The God we follow acts as a model of flexible perseverance, of patient purpose, of adaptability to achieve God's great purpose.
In all the accounts of the Nativity of Jesus, while still allowing people freedom of thought and decision, God endeavours to weave that purpose, and to see it through, despite all obstacles in the way. God the Sea Captain is navigating the ship through very rocky and dangerous waters.
For example Joseph is thinking of breaking off his engagement with Mary; a census takes place, involving upheaval for many people; on arrival in Bethlehem there is no suitable accommodation for the young couple and no safe place for the birth of the child; the Magi's inquiry sets Herod off in a direction that will lead to infanticide and could have included the baby Jesus.
I don't go with the thought that this was all planned by God down to the last detail. I do believe that God had one clear overarching purpose in bringing the child Jesus into the world, and that this purpose is realised in Jesus being the Saviour of the world; but I don't believe in a puppet-master God manipulating all events and overriding all human decision-making.
I believe that God acted then, as God acts now, reacting with great flexibility and skill in steering the ship through all navigational hazards that present themselves.
So God helps to give Joseph the reassurance he needs to overcome any fears and doubts he has about Mary; God doesn't let the census spoil what God intended, but works with it, especially because it results in Jesus being born in Bethlehem; God helps the people involved to find a solution to the problem of there being no room in the inn; and God finds ways of communicating with the Magi and with Joseph so that the child gets to a place of safety.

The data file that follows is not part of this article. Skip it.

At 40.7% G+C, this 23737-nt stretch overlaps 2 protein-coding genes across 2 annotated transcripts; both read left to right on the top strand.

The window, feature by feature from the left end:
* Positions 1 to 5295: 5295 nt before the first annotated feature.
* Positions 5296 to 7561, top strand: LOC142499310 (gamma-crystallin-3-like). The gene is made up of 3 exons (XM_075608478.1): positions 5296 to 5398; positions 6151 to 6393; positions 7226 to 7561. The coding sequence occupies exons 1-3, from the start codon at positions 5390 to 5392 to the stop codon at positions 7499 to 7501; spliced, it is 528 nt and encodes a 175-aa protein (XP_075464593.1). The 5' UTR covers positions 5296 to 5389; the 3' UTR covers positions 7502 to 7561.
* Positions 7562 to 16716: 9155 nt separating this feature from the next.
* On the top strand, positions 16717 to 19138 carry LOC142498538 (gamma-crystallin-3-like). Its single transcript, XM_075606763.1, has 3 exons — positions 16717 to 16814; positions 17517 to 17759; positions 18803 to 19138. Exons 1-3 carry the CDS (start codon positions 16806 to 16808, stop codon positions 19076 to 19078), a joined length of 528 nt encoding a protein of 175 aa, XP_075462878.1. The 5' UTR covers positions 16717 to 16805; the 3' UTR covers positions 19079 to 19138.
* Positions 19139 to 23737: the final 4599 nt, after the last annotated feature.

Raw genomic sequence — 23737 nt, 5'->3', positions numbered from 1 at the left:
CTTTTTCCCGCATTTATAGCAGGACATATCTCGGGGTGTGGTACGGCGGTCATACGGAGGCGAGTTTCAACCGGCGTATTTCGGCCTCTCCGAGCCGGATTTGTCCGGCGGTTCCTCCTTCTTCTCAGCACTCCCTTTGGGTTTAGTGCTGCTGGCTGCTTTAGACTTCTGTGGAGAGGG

I believe that this is the God we encounter throughout our lives -not always smoothing the way for us; certainly not making our decisions for us; but acting with us, offering us guidance, if we'll see it and take it; strengthening us for the immense voyage of faith to which God calls us.
One of my favourite poets is Walt Whitman, and especially when his poetry is set to Vaughan Williams' music in "A Sea Symphony". The thought of life as a vast voyage of faith pervades the whole work. Here are some of its words:- "Behold, the sea itself, and on its limitless, heaving breast, the ships.
We too take ship, O Soul. Joyous we too launch out on trackless seas. Fearless for unknown shores on waves of ecstasy to sail, Singing our song of God. Bathe me, O God, in thee, O thou transcendent, Nameless, the fibre and the breath, Light of the light, shedding forth universes, thou centre of them, greater than stars or suns. Sail forth-steer for the deep waters only. Reckless, O Soul, exploring, I with thee and thou with me, for we are bound where mariner has not yet dared to go, and we will risk the ship, ourselves and all. O daring joy, but safe! are they not all the seas of God?"
Let us hoist the anchor and cast off, flexibly and patiently navigating the seas of God, whatever changes and chances we face in the years of our life, sailing to the destination to which we are called in the presence of the Master Mariner who has entered our life in Jesus Christ our living Lord.
Let us reflect on what we've heard and respond to it. We are quiet before God....
We offer our love and prayer for the people for whom we are especially concerned...
for people in need -
May the transforming love of God impact upon their situations...
We offer ourselves, that your purposes for our lives may move closer towards fulfilment...
We pray for the renewing of our hearts and minds through Jesus Christ our Lord, Amen.
The Lord's Prayer
Our Father, who art in heaven, hallowed be thy Name;
thy kingdom come; thy will be done; on earth as it is in heaven.
Give us this day our daily bread,
And forgive us our trespasses, as we forgive those who trespass against us.
And lead us not into temptation; but deliver us from evil.
For thine is the kingdom, the power and the glory, for ever and ever. Amen.
Hymn: Christ is the World's Light (Singing the Faith 346, Hymns and Psalms, 455)
1. Christ is the world's Light, he and no other;
born in our darkness, he became our brother.
If we have seen him, we have seen the Father:
glory to God on high.
2. Christ is the world's Peace, he and no other;
no man can serve him and despise his brother
who else unites us, one in God the Father?
Glory to God on high.
3. Christ is the world's Life, he and no other;
sold once for silver, murdered here, our Brother -
he who redeems us, reigns with God the Father:
Glory to God on high.
4. Give God the glory, God and no other;
give God the glory, Spirit, Son and Father;
give God the glory, God in man my brother:
glory to God on high.
(Fred Pratt Green)
May the strength of God pilot us
May the wisdom of God instruct us
and may the power of God defend us, now and evermore. Amen.